Counseling Department


Doctor of Philosophy (PhD)


John C. Thomas


deconversion, emerging adult, millennial, parent/parenting, prodigal, spiritual, maturity


Counseling | Religion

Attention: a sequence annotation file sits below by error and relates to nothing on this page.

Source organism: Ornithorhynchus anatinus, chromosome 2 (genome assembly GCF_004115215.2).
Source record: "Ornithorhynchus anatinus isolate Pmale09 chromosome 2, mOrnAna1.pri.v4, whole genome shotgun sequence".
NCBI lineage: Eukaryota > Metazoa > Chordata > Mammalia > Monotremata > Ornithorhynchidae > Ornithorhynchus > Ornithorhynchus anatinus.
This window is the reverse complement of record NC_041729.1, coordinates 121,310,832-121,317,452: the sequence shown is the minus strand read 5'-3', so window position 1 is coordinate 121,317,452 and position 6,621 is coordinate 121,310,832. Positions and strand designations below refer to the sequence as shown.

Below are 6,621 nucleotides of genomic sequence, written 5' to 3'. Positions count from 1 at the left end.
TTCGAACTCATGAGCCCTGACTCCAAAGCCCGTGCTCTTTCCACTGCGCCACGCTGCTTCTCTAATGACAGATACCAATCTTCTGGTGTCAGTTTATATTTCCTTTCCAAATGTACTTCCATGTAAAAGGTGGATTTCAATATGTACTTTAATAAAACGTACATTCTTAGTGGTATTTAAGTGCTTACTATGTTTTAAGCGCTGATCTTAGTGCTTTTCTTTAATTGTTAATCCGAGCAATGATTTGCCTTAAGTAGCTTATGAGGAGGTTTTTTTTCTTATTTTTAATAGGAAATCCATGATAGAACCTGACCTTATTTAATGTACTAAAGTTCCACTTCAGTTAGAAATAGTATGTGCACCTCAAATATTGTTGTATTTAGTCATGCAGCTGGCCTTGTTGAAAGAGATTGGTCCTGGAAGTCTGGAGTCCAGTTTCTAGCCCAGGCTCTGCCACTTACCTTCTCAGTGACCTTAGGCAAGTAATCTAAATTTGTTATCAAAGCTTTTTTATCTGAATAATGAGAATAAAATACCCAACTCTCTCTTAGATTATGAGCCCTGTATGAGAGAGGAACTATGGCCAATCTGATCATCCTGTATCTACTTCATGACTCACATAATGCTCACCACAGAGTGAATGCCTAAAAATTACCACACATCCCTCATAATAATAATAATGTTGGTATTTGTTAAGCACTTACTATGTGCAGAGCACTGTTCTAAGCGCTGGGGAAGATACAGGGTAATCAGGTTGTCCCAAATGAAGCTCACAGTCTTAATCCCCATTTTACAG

Scant research has focused on possible parental factors behind increasing rates of disengagement by millennial emerging adults (18- to 25-years-old) in church attendance and other traditional Christian practices. Cluster, quota, and convenience samples of emerging adults (N = 266) who had identified with Christian practices in high school were recruited from social media, Web sites for religious doubt, and various universities and churches across America. Independent sample t tests and regression analyses were performed to explore the effect of selected parent variables (as perceived by the emerging adult child) on the child’s self-reported spiritual maturity (measured by a spiritual assessment inventory). Parental religious emphasis in the home, emotional availability, authority style, sincere spirituality, and forgivingness as well as continuance of extrinsic Christian practices significantly predicted emerging adult spiritual maturity. In-home religious emphasis and an authoritarian disciplinary style most strongly predicted an emerging adult’s awareness of God and acceptance of God’s actions. Religious emphasis in the home strongly predicted continuance of religiosity into emerging adulthood. Parent attributes appear important to developing spiritual maturity in emerging adults. Separate assessments of mothers and fathers may further discover factors in emerging adults’ spiritual maturity.